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LETTER: Langley City council lauded for anti-nuclear weapons stance

Money spend on weapons should be spend on health and education, peace advocates say

Dear Editor,

On behalf of Langley residents, we applaud Langley City council for passing a resolution on Nov. 23 in support of the recently ratified UN Treaty on the Prohibition of Nuclear Weapons.

Council committed to support the Mayors for Peace Appeal and will write to the government of Canada calling on it “to break the unacceptable status quo regarding a tolerant nuclear weapons policy by taking decisive steps toward the global elimination of nuclear weapons of war.”

The resolution noted that:

The Treaty on the Prohibition of Nuclear Weapons (TPNW) is a landmark global agreement calling for national and local governments to abandon nuclear weapons of war;

The TPNW global agreement was adopted in 2017, and the Nobel Peace Prize Committee has acknowledged this initiative as providing the best pathway towards a world without nuclear weapons;

  • Nuclear weapons threaten every nation’s security and would cause catastrophic humanitarian and environmental harm;
  • Cities are the main targets of nuclear weapons, municipalities have a special responsibility to their constituents to speak out against any role for nuclear weapons in national security doctrines;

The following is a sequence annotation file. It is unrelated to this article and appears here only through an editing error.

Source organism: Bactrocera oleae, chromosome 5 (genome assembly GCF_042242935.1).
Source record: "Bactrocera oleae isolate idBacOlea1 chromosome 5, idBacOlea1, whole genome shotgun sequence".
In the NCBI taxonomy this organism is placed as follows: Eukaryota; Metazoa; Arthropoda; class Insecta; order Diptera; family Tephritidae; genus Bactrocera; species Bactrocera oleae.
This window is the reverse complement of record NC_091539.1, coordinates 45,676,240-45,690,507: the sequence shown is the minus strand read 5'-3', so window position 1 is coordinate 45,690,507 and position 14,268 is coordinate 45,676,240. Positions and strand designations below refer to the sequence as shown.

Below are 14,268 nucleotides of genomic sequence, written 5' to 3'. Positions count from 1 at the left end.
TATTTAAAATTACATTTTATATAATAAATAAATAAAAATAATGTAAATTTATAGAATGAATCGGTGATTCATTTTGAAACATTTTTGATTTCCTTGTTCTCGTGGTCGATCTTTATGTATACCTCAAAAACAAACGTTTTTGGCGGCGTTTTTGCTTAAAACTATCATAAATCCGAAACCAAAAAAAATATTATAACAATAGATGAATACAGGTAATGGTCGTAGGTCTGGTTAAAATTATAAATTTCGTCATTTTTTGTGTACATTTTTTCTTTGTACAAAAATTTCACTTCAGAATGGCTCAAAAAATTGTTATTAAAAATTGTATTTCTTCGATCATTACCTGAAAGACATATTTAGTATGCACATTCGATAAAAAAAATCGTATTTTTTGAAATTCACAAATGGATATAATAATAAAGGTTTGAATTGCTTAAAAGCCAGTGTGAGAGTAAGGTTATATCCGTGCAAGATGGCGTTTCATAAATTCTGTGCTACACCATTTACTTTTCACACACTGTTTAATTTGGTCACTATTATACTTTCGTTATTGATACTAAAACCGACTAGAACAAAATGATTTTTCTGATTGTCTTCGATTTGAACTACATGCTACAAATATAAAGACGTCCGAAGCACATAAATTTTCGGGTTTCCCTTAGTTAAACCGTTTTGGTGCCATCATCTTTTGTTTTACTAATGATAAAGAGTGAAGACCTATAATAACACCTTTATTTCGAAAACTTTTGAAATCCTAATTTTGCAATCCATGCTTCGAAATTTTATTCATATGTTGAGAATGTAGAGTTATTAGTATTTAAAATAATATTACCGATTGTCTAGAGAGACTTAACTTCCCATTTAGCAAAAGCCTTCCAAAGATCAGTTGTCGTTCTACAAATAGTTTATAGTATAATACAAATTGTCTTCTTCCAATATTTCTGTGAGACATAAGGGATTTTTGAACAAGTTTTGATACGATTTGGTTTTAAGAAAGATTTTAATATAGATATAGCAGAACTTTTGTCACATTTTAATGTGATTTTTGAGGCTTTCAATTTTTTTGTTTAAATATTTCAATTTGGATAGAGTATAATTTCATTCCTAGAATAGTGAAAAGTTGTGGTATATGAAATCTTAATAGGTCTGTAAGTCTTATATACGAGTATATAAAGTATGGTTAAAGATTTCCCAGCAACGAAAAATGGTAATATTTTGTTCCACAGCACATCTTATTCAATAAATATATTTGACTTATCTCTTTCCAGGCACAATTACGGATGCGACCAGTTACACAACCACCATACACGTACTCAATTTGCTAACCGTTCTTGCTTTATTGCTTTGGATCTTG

• Municipal governments form a close and active link with their constituents and local social movements;
  • A national awareness is needed to advance the standard determined by the TPNW against nuclear weapon states and their military alliances with countries that have nuclear weapons;
  • The time has come to end decades of deadlock in disarmament and moving the world towards the elimination of nuclear weapons;
  • There is no winner in an exchange of nuclear weapons.

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Langley City council is to be commended for its encompassing vision of responsibility which includes the pursuit of peace. We thank Mayor van den Broek and Councillors Storteboom and Wallace for meeting with Dr. Mary-Wynne Ashford during the summer to learn about the nuclear weapons treaty and for acting in the best interest of humanity.

We hope this action by Langley City council will inspire our community and other municipalities to speak for non-violence. Going forward now we should not allow the government of Canada to quietly purchase 15 warships at a cost of $70 billion dollars and 88 jet bombers at probably a similar lifecycle cost.

We must demand that government spend our money on public health and education, jobs that build rather than destroy and on other real needs of Canadians such as a just transition to renewable energy for those involved in the fossil fuel industries.

We want Canada to once again be known as a peacekeeper and to shift our tax dollors from the war economy to a green and just recovery for all.

Brendan Martin and Marilyn Konstapel,

World Beyond War, Vancouver Chapter Members,

Langley

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Langley Advance Times

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